It is often said that the most challenging portion of a marathon is the final mile. While we have made tremendous progress, we still have some distance to go. For a few critical safety endpoints of long-term, repeated use like allergy, cancer or safety for the unborn, the currently available alternatives are not sufficient. One reason is the enormous difficulty of trying to mimic the complexity of many different organs, tissues and cells, acting together to trigger an effect in an organism - or no affect at all.
However, this does not change our commitment to eliminate animal testing for all components of cosmetic and personal care products. We believe that ending animal testing is a benefit for all - consumers, animal welfare and industry - and are committed to the ultimate elimination of all animal testing.
For more than 20 years, we have assigned many of our best scientists, laboratories and significant funding to alternatives development. Given the significant challenges involved, however, we recognize that we will only succeed through the collaborative work that we are doing with our partners around the globe: independent scholars, industry partners, legislators and official authorities for the final validation and government agency acceptance of an alternative method.
P&G is a member and key contributor to the European Cosmetics Association (COLIPA)'s Steering Committee on Alternatives to Animal Testing (SCAAT). This program funds and coordinates efforts of the cosmetic industry in the development, validation and acceptance of alternatives to animal testing. This also includes independent research groups and academia. Colipa's efforts to replace animal testing are outlined in the brochure "Working Together to Replace Animal Testing."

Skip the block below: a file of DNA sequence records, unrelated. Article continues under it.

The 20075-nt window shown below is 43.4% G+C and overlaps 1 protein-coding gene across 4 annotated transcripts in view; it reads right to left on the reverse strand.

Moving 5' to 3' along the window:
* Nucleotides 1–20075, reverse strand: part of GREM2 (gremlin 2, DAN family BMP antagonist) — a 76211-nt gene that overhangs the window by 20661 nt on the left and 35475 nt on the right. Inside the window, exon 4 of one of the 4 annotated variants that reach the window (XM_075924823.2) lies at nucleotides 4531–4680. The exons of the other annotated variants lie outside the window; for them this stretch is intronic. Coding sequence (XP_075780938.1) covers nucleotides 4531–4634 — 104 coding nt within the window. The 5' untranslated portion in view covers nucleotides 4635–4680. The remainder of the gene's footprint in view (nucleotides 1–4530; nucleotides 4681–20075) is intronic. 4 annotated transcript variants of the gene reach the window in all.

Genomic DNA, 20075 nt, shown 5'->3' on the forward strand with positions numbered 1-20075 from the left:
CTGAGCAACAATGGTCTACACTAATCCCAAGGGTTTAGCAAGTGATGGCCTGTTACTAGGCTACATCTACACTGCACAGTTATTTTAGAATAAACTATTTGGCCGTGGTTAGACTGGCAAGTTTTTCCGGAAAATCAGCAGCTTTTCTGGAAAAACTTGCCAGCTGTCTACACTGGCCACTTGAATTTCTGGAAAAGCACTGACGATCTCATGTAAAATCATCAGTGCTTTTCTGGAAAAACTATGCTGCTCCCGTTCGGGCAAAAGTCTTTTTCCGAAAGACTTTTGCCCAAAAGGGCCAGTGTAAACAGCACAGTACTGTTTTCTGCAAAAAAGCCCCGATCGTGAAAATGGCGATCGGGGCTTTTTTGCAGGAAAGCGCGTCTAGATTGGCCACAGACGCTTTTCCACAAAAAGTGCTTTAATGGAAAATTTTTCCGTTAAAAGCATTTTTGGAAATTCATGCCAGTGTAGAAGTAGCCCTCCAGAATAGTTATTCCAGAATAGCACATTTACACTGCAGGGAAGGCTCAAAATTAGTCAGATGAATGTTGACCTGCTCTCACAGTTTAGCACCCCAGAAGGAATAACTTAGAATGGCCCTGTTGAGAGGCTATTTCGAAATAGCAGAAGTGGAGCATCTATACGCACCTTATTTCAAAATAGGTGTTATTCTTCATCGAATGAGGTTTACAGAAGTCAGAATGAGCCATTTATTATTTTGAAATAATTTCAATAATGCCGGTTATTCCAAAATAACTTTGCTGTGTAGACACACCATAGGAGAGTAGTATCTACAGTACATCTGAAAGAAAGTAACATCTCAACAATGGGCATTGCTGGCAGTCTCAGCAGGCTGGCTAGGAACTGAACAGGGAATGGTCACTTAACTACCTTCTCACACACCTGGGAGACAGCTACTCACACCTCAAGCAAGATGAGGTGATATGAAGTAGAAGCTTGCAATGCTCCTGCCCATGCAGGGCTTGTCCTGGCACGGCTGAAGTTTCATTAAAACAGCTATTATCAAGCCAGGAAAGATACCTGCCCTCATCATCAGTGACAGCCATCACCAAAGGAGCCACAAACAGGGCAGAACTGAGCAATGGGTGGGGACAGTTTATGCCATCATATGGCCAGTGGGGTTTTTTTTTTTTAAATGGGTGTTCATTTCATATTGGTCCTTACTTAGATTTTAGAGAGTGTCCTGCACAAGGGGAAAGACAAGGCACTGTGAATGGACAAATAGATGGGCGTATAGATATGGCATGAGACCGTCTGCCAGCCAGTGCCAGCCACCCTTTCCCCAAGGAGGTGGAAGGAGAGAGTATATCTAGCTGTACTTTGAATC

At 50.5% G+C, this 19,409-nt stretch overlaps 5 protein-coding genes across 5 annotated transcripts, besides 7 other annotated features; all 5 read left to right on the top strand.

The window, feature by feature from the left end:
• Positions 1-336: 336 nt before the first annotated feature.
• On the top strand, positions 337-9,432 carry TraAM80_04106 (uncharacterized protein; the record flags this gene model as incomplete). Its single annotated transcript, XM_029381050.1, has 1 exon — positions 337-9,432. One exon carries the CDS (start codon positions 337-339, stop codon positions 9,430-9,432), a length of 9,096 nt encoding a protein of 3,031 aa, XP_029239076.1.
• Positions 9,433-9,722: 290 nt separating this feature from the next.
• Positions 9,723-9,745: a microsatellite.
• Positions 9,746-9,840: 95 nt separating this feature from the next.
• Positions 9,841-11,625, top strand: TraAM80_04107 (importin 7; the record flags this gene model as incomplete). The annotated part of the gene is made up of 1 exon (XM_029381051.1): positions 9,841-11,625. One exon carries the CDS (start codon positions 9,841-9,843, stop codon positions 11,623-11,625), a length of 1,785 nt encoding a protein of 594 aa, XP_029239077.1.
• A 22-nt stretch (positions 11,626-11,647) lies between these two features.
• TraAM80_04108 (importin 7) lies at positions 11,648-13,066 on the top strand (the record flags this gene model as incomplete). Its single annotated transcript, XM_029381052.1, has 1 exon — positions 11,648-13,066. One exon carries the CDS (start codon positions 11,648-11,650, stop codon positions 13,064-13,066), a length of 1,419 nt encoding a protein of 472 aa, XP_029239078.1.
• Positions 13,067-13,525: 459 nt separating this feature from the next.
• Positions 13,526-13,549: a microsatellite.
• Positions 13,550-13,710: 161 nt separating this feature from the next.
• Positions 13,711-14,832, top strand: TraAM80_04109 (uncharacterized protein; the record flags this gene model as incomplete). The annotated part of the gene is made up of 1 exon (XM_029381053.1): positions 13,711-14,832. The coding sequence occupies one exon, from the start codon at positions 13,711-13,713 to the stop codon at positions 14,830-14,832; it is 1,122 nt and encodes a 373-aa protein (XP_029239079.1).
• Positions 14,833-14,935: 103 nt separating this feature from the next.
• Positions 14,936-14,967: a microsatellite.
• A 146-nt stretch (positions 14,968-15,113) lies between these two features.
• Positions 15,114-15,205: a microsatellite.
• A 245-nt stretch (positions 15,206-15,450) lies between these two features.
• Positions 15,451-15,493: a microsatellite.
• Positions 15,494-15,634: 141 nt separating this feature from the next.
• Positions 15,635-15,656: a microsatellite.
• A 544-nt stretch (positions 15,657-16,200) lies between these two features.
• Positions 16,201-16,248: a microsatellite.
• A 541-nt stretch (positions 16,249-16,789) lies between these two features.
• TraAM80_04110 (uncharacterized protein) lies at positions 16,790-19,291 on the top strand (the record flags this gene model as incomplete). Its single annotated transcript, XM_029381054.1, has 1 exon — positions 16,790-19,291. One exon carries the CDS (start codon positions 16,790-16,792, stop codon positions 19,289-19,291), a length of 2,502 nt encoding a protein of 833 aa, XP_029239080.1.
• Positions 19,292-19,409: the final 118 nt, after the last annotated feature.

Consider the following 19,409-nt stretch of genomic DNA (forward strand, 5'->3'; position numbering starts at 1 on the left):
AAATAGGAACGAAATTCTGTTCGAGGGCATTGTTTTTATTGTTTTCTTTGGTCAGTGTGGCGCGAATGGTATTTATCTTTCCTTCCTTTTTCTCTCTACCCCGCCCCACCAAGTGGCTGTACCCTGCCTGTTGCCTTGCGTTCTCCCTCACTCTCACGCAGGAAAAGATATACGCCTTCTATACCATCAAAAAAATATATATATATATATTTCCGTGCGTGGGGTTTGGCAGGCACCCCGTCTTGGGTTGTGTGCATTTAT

We also joined forces with the European Partnership for Alternative Approaches to Animal Testing (EPAA). This unique partnership, led by the E.U. Commission, pools knowledge and resources to develop new alternative approaches, and works together to speed up the acceptance of such methods and to exchange best practices between industries.
We do not stop with developing alternatives. P&G's best scientists are also heavily involved in helping to facilitate new alternative method validation acceptance by global government agencies. Only validated methods will ultimately stop all animal tests, including those which must be conducted to meet regulatory obligations. Our scientists also work closely together with the European Centre for the Validation of Alternative Methods (ECVAM), and in the U.S. with the Interagency Coordinating Committee on the Validation of Alternative Methods (ICCVAM).
Such joint efforts have led to the qualification and official validation of the following five non-animal alternative methods, across all cosmetics manufacturers - and other industries.
|Skin corrosion||Irreversible destruction of skin by a chemical||1||**Trancutaneous Electrical Resistance Assay|
|2||Human skin models **EpiskinTM, **EpidermTM, SkinEthnicTM|
|Phototoxicity||Irritation that only occurs when a substance is exposed to ultraviolet (UV) light||3||**3T3 Neutral Red Uptake Phototoxicity Test|
|Percutaneous absorption||Absorption of a substance through the skin||4||**in vitro method|
|Skin irritation||Local skin effects (e.g., redness, burning or stinging)||5||Human Skin models EpiskinTM, EpidermTM, SkinEthnicTM|